Where the CEOs of the top 10 US companies studied

No. 1 most profitable company led by a graduate of the University of Arkansas

The CEOs in charge of the top 100 U.S. companies attended a range of colleges—many of which are not elite names but rather public, state, or national universities. 

U.S. News & World Report looked at the educational backgrounds of the leaders of Fortune's top 100 companies and found that among the most popular areas of study were finance, engineering, economics, and business.

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At the top 10 companies, in terms of revenue:

1. C. Douglas McMillon, CEO and president of Wal-Mart Stores, attended the University of Arkansas to study business administration.

2. Rex Tillerson, CEO and chair of Exxon Mobil, attended the University of Texas at Austin and studied civil engineering.

3. Timothy Cook, CEO of Apple, studied industrial engineering at Auburn University.

4. Warren Buffet, CEO of Berkshire Hathaway, studied economics at the University of Nebraska.

5. John Hammergren, CEO, president, and chair of McKesson, studied business administration at the University of Minnesota Twin Cities.

6. Stephen Hemsley, CEO and president of UnitedHealth Group, studied accounting at Fordham University.

7. Larry Merlo, CEO and president of CVS Health, studied pharmacy at the University of Pittsburgh.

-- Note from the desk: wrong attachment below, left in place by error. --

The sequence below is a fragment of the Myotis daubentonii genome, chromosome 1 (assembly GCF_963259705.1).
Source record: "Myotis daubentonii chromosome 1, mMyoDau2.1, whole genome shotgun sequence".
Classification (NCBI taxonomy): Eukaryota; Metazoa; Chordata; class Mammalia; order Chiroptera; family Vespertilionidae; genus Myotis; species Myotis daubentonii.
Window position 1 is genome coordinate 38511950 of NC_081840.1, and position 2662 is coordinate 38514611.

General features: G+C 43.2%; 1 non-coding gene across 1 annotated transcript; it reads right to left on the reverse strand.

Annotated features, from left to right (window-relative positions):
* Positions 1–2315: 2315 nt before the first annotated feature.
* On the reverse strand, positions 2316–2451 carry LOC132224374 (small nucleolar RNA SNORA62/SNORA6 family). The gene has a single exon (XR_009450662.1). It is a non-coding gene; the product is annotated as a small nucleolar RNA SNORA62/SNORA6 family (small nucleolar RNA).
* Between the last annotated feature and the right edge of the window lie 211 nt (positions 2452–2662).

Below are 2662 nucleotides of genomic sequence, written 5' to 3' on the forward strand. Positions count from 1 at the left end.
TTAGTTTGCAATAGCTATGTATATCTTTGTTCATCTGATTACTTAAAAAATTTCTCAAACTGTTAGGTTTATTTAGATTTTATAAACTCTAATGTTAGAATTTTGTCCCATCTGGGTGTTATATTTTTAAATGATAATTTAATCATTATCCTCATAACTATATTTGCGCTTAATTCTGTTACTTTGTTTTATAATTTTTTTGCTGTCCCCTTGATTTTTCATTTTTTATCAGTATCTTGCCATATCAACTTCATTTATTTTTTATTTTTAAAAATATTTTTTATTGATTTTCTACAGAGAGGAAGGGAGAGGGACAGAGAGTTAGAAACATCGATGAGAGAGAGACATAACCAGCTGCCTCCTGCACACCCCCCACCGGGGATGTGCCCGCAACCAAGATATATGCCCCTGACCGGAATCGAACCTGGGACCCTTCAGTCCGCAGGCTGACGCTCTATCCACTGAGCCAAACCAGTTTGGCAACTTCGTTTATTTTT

8. Mary Barra, CEO and chair of General Motors, studied electrical engineering at Kettering University.

9. Mark Fields, CEO and president of Ford Motor, studied economics at Rutgers, The State University of New Jersey.

10. Randall Stephenson, CEO and chair of AT&T, studied accounting at the University of Central Oklahoma.

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Schools with multiple alumni who are leaders of top companies include:

  • Cornell University,
  • Harvard University,
  • Texas A&M University,
  • University of North Carolina at Charlotte,
  • Brown University,
  • University of Michigan,
  • Pennsylvania State University, and
  • Purdue University.

(Boyington [1], U.S. News & World Report, 6/27; Boyington [2], U.S. News & World Report, 6/27).

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